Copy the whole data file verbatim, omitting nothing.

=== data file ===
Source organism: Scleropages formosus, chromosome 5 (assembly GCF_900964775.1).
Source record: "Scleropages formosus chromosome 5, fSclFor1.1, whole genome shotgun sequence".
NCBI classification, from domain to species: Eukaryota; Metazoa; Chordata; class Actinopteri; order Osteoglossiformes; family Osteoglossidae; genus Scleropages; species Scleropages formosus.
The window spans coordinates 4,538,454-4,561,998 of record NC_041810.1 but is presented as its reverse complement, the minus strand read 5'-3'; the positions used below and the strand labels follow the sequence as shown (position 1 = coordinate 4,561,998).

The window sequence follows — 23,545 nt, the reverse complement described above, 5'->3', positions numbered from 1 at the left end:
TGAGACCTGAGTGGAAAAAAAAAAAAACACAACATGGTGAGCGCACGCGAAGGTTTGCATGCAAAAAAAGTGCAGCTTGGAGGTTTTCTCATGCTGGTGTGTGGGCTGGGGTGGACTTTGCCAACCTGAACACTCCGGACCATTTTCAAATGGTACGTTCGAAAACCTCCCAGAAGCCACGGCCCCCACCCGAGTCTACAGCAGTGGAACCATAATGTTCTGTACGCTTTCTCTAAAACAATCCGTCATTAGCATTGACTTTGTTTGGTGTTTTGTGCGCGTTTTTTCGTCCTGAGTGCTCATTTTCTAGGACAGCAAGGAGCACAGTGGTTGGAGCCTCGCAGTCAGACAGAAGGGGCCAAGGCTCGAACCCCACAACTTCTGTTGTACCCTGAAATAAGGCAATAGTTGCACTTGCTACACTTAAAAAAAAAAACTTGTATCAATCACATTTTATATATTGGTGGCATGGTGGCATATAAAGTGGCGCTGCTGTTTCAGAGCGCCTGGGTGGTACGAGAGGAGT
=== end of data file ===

Source organism: Scleropages formosus, chromosome 5 (assembly GCF_900964775.1).
Source record: "Scleropages formosus chromosome 5, fSclFor1.1, whole genome shotgun sequence".
NCBI classification, from domain to species: Eukaryota; Metazoa; Chordata; class Actinopteri; order Osteoglossiformes; family Osteoglossidae; genus Scleropages; species Scleropages formosus.
The window spans coordinates 4,538,454-4,561,998 of record NC_041810.1 but is presented as its reverse complement, the minus strand read 5'-3'; the positions used below and the strand labels follow the sequence as shown (position 1 = coordinate 4,561,998).

The window sequence follows — 23,545 nt, the reverse complement described above, 5'->3', positions numbered from 1 at the left end:
TGAGACCTGAGTGGAAAAAAAAAAAAACACAACATGGTGAGCGCACGCGAAGGTTTGCATGCAAAAAAAGTGCAGCTTGGAGGTTTTCTCATGCTGGTGTGTGGGCTGGGGTGGACTTTGCCAACCTGAACACTCCGGACCATTTTCAAATGGTACGTTCGAAAACCTCCCAGAAGCCACGGCCCCCACCCGAGTCTACAGCAGTGGAACCATAATGTTCTGTACGCTTTCTCTAAAACAATCCGTCATTAGCATTGACTTTGTTTGGTGTTTTGTGCGCGTTTTTTCGTCCTGAGTGCTCATTTTCTAGGACAGCAAGGAGCACAGTGGTTGGAGCCTCGCAGTCAGACAGAAGGGGCCAAGGCTCGAACCCCACAACTTCTGTTGTACCCTGAAATAAGGCAATAGTTGCACTTGCTACACTTAAAAAAAAAAACTTGTATCAATCACATTTTATATATTGGTGGCATGGTGGCATATAAAGTGGCGCTGCTGTTTCAGAGCGCCTGGGTGGTACGAGAGGAGT